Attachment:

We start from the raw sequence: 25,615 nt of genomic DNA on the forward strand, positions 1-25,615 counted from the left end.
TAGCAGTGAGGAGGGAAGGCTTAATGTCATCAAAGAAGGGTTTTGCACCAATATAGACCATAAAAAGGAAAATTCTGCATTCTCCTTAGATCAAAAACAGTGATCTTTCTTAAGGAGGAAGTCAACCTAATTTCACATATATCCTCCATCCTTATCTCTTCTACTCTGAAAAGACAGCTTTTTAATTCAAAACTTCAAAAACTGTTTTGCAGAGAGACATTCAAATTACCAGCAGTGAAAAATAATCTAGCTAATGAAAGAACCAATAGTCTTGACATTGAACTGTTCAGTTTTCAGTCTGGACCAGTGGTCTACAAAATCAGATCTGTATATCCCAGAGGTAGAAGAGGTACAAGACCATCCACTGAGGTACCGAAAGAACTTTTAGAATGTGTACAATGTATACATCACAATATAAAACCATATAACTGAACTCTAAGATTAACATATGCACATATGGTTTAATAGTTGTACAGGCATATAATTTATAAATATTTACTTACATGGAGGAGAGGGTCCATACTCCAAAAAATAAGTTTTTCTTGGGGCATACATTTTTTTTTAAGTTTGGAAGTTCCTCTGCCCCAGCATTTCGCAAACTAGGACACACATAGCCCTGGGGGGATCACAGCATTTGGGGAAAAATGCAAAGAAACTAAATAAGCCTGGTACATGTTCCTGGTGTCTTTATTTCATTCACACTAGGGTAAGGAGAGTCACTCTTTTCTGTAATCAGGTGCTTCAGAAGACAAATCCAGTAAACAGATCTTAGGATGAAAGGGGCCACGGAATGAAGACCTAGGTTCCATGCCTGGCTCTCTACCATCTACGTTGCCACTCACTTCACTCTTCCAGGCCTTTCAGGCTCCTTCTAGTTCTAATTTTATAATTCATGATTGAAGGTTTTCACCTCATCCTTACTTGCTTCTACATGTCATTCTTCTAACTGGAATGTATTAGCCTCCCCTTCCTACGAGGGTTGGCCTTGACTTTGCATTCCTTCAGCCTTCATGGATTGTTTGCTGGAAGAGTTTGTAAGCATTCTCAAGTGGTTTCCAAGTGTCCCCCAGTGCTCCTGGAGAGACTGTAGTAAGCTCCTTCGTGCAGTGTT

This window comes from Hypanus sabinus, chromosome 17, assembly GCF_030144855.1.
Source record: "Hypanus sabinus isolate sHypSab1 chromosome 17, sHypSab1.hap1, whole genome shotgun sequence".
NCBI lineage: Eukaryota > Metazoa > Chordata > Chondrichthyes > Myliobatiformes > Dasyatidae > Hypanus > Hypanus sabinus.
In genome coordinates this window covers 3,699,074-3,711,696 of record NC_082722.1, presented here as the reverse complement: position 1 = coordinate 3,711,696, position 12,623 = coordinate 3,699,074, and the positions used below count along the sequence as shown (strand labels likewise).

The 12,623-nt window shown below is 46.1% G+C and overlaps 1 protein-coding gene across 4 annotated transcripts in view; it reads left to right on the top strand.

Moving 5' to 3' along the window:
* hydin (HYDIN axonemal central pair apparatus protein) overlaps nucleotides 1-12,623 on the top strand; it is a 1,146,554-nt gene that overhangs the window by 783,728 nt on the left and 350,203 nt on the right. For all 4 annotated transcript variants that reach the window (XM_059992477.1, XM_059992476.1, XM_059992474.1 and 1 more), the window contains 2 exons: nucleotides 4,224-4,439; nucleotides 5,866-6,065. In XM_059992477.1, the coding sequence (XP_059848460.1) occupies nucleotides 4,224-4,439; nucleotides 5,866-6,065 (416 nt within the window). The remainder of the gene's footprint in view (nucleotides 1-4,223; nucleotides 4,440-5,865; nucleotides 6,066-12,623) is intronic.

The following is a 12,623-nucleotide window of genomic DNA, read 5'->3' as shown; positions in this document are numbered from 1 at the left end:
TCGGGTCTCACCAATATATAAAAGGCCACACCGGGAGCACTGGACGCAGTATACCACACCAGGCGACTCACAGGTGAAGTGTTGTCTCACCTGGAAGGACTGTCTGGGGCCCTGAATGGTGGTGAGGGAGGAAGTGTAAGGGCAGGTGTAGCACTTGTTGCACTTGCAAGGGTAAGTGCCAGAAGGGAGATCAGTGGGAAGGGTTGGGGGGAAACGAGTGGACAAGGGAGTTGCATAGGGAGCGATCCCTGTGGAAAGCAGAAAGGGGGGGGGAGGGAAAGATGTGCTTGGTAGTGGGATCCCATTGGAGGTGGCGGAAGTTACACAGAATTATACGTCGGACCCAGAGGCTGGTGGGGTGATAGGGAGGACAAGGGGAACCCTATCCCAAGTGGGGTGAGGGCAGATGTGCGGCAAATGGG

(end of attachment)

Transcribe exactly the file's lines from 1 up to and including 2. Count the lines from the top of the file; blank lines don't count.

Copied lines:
We start from the raw sequence: 25,615 nt of genomic DNA on the forward strand, positions 1-25,615 counted from the left end.
TAGCAGTGAGGAGGGAAGGCTTAATGTCATCAAAGAAGGGTTTTGCACCAATATAGACCATAAAAAGGAAAATTCTGCATTCTCCTTAGATCAAAAACAGTGATCTTTCTTAAGGAGGAAGTCAACCTAATTTCACATATATCCTCCATCCTTATCTCTTCTACTCTGAAAAGACAGCTTTTTAATTCAAAACTTCAAAAACTGTTTTGCAGAGAGACATTCAAATTACCAGCAGTGAAAAATAATCTAGCTAATGAAAGAACCAATAGTCTTGACATTGAACTGTTCAGTTTTCAGTCTGGACCAGTGGTCTACAAAATCAGATCTGTATATCCCAGAGGTAGAAGAGGTACAAGACCATCCACTGAGGTACCGAAAGAACTTTTAGAATGTGTACAATGTATACATCACAATATAAAACCATATAACTGAACTCTAAGATTAACATATGCACATATGGTTTAATAGTTGTACAGGCATATAATTTATAAATATTTACTTACATGGAGGAGAGGGTCCATACTCCAAAAAATAAGTTTTTCTTGGGGCATACATTTTTTTTTAAGTTTGGAAGTTCCTCTGCCCCAGCATTTCGCAAACTAGGACACACATAGCCCTGGGGGGATCACAGCATTTGGGGAAAAATGCAAAGAAACTAAATAAGCCTGGTACATGTTCCTGGTGTCTTTATTTCATTCACACTAGGGTAAGGAGAGTCACTCTTTTCTGTAATCAGGTGCTTCAGAAGACAAATCCAGTAAACAGATCTTAGGATGAAAGGGGCCACGGAATGAAGACCTAGGTTCCATGCCTGGCTCTCTACCATCTACGTTGCCACTCACTTCACTCTTCCAGGCCTTTCAGGCTCCTTCTAGTTCTAATTTTATAATTCATGATTGAAGGTTTTCACCTCATCCTTACTTGCTTCTACATGTCATTCTTCTAACTGGAATGTATTAGCCTCCCCTTCCTACGAGGGTTGGCCTTGACTTTGCATTCCTTCAGCCTTCATGGATTGTTTGCTGGAAGAGTTTGTAAGCATTCTCAAGTGGTTTCCAAGTGTCCCCCAGTGCTCCTGGAGAGACTGTAGTAAGCTCCTTCGTGCAGTGTT